Consider the following scenario: Budget was your top priority during your search for a payroll provider. When a local company gave you a quote within your range, you signed on the dotted line, no further questions asked. 6 months later, your systems are seized with malware. You call your IT partner who is able to trace the source of the breach back to the local payroll provider. The company only had a basic firewall in place. Cybercriminals breezed past this basic security measure, gaining data held by the payroll company and access to each business that used the service.
Extreme? Maybe a little, but there’s truth in the underlying principle: you need to vet third-party vendors before working with them. The guy who converted his garage into an IT office may have been your best option based on budget constraints – but you need to be aware of risks ahead of time. Take the 3 steps below to protect yourself against threats posed by external partners.
1. Conduct an IT Vendor Assessment Before Partnering with a Third-Party
When you perform a vendor assessment, you aren’t trying to answer if the company is “good” or “bad.” Instead, the goal is to determine the risks you’ll be exposed to if you work with the provider. Use a formal, structured process to uncover as much information as possible – even about us! You never want to take security for granted, and a thorough investigation is a necessary step before you work with any external partner.
How an IT provider can help with assessments
Once you have a trusted advisor on board, use them to evaluate your other vendors, like the company you use for accounting software or your VoIP provider. You may not know which questions to ask during the sales process. Again, you’re trying to determine the level of risk associated with the vendor. It isn’t enough to ask, “Do you use encryption?” Since this is a common best practice, your vendor will likely say “yes” and leave it at that. But there are important follow-up questions.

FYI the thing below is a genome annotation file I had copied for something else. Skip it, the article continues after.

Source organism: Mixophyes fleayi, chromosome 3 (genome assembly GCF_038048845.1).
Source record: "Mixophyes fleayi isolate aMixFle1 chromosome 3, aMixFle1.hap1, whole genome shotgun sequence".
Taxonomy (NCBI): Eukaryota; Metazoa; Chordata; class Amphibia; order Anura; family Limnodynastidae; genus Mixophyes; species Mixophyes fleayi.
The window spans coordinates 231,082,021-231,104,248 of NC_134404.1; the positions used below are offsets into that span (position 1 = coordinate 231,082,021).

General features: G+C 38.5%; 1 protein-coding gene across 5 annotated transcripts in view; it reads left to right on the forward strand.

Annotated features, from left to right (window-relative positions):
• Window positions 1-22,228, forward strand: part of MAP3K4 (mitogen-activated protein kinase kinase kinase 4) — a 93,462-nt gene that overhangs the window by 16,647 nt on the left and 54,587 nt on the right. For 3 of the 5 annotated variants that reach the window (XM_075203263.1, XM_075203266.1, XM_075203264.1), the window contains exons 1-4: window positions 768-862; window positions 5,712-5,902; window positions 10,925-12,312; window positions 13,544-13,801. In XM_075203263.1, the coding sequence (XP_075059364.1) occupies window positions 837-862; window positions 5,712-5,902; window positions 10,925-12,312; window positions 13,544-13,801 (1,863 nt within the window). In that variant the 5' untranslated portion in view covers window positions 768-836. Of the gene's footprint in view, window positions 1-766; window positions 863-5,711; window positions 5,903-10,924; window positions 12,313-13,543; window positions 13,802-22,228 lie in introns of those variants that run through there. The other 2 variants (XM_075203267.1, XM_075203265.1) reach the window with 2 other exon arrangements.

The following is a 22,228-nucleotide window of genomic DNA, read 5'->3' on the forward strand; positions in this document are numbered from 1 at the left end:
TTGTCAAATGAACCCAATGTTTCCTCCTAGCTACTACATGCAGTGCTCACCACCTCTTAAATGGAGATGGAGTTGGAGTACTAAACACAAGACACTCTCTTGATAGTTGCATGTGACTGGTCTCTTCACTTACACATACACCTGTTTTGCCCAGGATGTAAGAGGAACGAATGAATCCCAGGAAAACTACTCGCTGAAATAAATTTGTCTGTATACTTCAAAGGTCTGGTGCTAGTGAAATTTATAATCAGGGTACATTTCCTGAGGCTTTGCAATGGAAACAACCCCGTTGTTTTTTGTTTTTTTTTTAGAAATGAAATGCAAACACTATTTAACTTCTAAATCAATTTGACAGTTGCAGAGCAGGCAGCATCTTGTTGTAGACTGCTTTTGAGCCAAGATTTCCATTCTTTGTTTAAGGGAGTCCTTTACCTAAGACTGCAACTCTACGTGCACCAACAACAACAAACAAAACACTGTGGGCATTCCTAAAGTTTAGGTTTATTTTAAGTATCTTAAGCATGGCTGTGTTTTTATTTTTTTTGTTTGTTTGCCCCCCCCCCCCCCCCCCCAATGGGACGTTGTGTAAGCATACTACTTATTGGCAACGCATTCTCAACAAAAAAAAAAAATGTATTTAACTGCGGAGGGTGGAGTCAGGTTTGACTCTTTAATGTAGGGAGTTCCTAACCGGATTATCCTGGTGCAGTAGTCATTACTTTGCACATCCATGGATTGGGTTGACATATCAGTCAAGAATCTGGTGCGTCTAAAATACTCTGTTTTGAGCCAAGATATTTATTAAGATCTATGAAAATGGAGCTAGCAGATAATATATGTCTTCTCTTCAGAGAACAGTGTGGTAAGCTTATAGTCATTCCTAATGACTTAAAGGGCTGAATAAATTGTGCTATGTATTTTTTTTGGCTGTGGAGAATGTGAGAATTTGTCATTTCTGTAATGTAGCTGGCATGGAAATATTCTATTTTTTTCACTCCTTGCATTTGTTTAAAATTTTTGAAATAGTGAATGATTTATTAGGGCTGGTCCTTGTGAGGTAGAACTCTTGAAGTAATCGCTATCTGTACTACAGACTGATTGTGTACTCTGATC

If we were in the room with you and the vendor, our next question about encryption would be: Do you use encryption in transit or at rest? (We won’t go into the details, but they offer different types of protection for your data and you probably want both.) Working with an IT expert as you evaluate vendors leads to more rigorous questioning and can uncover risks you aren’t willing to stomach.
2. Establish the Right IT Permissions for Vendors
Forget what vendors have told you in the past. Most do not need admin access to your network or systems. The reason so many vendors say it’s necessary is because it makes their job easier. Yes, lower levels of access cause a little extra work for the vendor. But, it limits your risk exposure. We’ve said it before; if Target had given their HVAC contractor a lower level of access, they wouldn’t have been breached.
2 questions to ask vendors with admin access
Not all vendors will have proper security protocols in place. When there is a legitimate reason to grant admin-level access, stop to ask these questions to keep your business protected.
- Where will you store the login credentials?
- How long do you need access?
Ideally, your vendor will tell you they have a secure password management tool and they only need access for a limited amount of time. If they say they use an Excel sheet stored on their server back at the office or need indefinite access, pause and consider the risks. Your credentials could easily be stolen if the vendor is hacked and, if they have permanent access, your system is continually open to an organization you have no control over.
3. Regularly Review Vendors and Permissions
In addition to evaluating vendors before you start working with them, conduct annual reviews. This is typically a requirement for regulated industries and can be built into cyber insurance policies too. If you’re breached and your insurer can prove you haven’t been doing your due diligence on third parties, your carrier can deny your claim.
On an annual basis, you want to look at permissions. We’ve compiled reports for organizations showing who has access to their systems, only to find out they don’t even work with some of the vendors on the list and haven’t for years. You don’t want to let 5 years pass before you realize it’s time to remove a vendor’s access.
Managing Third-Party IT Risks is a Continual Process
Don’t let your business be exposed to risks because an external vendor failed to follow security protocols. We work with our clients to thoroughly assess proposed vendors, evaluate risks, establish permissions and conduct regular vendor reviews. Contact us today to see how we can help you.